And you’ll be glad to know that the film no longer makes me think of Killing Me Softly. That song is way too mellow and peaceful to embody Killing Them Softly. If I had to pick a song to convey the film’s message it’d be Slayer’s Raining Blood, because oh yes… there will be blood. Ted Bundy would bloody love that too the basket case!

Lawless (2012)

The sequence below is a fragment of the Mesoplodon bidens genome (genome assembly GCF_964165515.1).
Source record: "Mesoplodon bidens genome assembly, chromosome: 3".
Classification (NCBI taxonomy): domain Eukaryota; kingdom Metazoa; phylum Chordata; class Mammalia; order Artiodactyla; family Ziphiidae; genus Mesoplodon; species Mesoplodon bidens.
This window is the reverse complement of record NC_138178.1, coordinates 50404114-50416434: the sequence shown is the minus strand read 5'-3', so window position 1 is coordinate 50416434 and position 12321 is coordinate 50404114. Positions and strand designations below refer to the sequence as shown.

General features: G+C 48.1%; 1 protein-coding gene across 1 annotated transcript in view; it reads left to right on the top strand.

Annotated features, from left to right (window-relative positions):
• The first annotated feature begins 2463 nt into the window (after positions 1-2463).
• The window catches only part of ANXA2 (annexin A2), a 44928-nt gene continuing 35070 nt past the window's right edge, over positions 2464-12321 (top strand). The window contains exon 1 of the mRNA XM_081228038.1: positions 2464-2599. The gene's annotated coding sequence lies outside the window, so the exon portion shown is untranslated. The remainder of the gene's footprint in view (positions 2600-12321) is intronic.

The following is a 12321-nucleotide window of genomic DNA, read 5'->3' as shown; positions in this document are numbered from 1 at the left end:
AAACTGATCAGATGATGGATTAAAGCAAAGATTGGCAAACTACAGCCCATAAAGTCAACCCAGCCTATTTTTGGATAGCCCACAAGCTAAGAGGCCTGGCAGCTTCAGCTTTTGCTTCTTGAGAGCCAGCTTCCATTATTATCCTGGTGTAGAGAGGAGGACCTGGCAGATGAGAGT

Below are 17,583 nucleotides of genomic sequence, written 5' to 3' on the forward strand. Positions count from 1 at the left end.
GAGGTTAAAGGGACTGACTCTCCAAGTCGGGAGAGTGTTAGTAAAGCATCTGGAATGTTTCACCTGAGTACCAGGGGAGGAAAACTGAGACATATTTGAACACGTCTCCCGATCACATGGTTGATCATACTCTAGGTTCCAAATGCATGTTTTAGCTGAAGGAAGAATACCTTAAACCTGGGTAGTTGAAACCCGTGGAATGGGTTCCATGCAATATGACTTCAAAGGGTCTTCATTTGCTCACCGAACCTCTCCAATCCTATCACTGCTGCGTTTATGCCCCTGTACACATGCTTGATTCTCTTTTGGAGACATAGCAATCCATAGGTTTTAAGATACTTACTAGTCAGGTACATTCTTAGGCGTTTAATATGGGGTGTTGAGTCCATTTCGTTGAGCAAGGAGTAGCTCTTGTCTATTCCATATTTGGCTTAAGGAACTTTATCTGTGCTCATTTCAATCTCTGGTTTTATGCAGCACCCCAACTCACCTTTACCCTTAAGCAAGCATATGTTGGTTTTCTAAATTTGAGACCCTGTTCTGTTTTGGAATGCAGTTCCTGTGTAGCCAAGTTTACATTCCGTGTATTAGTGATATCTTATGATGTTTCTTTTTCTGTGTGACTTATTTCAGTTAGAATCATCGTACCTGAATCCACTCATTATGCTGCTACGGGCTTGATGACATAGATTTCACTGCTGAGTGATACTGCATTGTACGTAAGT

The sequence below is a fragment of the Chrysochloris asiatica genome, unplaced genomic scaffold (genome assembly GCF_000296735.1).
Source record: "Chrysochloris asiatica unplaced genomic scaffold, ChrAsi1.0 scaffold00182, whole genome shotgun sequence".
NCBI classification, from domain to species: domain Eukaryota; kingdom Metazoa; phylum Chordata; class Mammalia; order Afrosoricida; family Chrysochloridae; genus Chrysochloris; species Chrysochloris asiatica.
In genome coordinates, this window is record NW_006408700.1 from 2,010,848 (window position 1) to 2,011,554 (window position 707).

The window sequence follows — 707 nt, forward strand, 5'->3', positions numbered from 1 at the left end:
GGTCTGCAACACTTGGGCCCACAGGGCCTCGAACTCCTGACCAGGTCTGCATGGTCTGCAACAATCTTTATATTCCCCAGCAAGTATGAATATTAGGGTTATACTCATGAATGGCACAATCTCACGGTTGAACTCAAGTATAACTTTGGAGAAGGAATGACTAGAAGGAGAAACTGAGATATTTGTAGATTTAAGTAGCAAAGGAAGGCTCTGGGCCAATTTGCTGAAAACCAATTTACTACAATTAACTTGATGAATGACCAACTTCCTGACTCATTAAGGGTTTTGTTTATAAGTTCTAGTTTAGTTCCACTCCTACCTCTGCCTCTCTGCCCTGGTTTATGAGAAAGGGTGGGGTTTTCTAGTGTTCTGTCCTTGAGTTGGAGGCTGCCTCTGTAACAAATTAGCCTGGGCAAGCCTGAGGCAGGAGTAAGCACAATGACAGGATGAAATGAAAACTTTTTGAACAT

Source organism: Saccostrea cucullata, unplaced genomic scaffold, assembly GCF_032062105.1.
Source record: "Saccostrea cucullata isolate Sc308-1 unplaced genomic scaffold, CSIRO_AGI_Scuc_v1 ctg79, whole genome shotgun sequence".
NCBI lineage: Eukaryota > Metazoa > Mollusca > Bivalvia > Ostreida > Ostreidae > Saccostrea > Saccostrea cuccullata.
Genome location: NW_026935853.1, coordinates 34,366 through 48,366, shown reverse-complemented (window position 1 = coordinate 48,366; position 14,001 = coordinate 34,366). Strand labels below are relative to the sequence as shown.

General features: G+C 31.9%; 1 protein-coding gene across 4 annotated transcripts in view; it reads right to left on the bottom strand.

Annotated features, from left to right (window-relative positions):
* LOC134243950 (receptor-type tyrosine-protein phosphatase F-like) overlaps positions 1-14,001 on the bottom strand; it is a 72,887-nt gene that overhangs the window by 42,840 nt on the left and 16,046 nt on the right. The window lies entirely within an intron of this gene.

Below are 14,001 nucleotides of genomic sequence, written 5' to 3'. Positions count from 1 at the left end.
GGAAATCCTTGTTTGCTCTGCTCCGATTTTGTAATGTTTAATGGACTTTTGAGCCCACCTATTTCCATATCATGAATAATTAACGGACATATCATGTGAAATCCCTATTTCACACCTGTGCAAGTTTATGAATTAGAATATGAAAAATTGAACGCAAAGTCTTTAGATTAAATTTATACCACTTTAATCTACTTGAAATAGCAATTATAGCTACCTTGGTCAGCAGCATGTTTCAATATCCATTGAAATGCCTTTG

Doesn’t the past always sound so exciting and cut-throat? Especially when it’s up there on the big screen looking all lavish and sexy. Take mediaeval times – a period when disease was rife, living standards were through the floor and you were oppressed at every angle by your local land baron. It wasn’t a happy time. But chuck in some Hollywood pizazz and you have something like A Knight’s Tale, or Robin Hood. The so-called “wild west” – a period of instability, uncertainty and crime also provides plum pickings for film-makers, so long as you throw in some idyllic looking towns, guns and raunchy lead actors. The only other area that rivals it for “sexy yet dangerous setting” is the period of post-Great War USA, the roaring 1920’s… cue Lawless. It was time of gangsters, prohibition and money, and Hollywood likes going back to mine it for more – we can’t get enough of the mob. But does Lawless, the newest film to draw from this period, figure more like The Untouchables, or does it have more in common with Bugsy Malone, minus all those grating kids?